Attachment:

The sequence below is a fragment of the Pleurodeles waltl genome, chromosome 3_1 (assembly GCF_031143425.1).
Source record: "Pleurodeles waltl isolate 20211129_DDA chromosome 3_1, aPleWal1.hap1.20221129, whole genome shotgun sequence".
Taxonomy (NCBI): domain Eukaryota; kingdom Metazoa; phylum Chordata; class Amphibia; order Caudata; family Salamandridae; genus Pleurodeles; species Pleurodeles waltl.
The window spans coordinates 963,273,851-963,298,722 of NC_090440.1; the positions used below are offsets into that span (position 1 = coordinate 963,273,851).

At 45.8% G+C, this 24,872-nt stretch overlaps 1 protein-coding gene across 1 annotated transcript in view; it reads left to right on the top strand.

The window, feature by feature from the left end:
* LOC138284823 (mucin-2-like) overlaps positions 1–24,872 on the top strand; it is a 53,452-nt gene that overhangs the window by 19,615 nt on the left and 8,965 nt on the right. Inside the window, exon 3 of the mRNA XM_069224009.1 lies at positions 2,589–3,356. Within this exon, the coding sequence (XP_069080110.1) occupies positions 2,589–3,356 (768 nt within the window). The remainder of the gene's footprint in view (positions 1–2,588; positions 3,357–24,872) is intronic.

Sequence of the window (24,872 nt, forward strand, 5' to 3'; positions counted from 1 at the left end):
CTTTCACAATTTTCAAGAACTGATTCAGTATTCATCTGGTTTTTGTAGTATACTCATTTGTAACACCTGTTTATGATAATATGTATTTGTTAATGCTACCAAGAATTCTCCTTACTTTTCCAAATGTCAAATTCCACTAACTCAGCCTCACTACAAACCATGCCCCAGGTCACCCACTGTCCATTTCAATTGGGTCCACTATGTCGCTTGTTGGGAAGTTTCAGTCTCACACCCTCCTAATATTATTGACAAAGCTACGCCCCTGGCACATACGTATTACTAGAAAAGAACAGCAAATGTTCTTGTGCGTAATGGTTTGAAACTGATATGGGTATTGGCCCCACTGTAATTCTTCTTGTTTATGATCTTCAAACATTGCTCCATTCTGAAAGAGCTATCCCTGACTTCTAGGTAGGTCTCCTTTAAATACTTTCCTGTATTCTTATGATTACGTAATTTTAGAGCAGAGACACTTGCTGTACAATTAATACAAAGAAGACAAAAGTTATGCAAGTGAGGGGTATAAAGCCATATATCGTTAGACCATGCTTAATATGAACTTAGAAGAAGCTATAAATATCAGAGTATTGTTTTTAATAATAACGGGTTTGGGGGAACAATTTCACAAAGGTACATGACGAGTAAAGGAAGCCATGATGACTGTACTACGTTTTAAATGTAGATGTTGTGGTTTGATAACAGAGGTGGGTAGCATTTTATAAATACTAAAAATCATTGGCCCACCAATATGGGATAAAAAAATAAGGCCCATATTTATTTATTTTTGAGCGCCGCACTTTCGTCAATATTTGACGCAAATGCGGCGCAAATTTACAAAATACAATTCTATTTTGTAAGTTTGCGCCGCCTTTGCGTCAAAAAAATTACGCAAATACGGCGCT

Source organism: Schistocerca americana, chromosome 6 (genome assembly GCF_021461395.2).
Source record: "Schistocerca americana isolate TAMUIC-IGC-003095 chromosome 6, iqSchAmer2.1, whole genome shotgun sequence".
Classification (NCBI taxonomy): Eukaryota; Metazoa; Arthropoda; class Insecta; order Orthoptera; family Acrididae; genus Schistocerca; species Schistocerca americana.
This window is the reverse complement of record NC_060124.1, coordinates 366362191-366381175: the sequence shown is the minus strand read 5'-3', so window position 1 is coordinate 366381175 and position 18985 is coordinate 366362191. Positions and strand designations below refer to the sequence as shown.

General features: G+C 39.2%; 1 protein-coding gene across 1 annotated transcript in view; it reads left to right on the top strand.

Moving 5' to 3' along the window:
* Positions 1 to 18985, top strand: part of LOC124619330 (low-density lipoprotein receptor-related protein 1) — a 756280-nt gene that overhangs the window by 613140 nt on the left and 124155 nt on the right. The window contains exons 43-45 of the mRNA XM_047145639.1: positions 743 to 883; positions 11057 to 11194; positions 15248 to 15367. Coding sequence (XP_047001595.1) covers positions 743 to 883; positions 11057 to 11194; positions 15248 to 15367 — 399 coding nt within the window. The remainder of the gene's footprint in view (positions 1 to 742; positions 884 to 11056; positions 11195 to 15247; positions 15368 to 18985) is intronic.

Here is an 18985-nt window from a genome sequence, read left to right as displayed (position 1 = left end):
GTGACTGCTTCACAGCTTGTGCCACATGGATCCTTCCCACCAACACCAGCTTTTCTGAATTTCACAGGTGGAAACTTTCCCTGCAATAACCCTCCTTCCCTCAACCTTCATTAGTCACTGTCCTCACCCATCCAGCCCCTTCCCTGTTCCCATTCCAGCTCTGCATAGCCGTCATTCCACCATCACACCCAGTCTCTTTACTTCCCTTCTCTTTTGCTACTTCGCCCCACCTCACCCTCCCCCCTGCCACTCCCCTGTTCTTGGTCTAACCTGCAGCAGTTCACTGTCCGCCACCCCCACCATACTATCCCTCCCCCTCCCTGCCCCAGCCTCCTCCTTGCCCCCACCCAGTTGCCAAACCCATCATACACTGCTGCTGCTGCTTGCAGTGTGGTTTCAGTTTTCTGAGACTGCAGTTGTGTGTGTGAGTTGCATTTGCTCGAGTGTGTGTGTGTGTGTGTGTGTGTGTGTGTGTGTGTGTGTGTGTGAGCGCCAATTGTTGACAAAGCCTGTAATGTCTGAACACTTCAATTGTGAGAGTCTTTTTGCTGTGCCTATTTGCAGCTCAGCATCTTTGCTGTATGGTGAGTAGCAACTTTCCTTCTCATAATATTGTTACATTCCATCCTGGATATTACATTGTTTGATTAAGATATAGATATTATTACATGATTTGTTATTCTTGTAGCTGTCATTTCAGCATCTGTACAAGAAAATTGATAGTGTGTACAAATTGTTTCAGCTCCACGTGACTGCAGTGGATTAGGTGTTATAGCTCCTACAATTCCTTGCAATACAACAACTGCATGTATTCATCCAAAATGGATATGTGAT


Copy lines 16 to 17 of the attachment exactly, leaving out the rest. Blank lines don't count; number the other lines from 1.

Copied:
* Positions 1 to 18985, top strand: part of LOC124619330 (low-density lipoprotein receptor-related protein 1) — a 756280-nt gene that overhangs the window by 613140 nt on the left and 124155 nt on the right. The window contains exons 43-45 of the mRNA XM_047145639.1: positions 743 to 883; positions 11057 to 11194; positions 15248 to 15367. Coding sequence (XP_047001595.1) covers positions 743 to 883; positions 11057 to 11194; positions 15248 to 15367 — 399 coding nt within the window. The remainder of the gene's footprint in view (positions 1 to 742; positions 884 to 11056; positions 11195 to 15247; positions 15368 to 18985) is intronic.

Here is an 18985-nt window from a genome sequence, read left to right as displayed (position 1 = left end):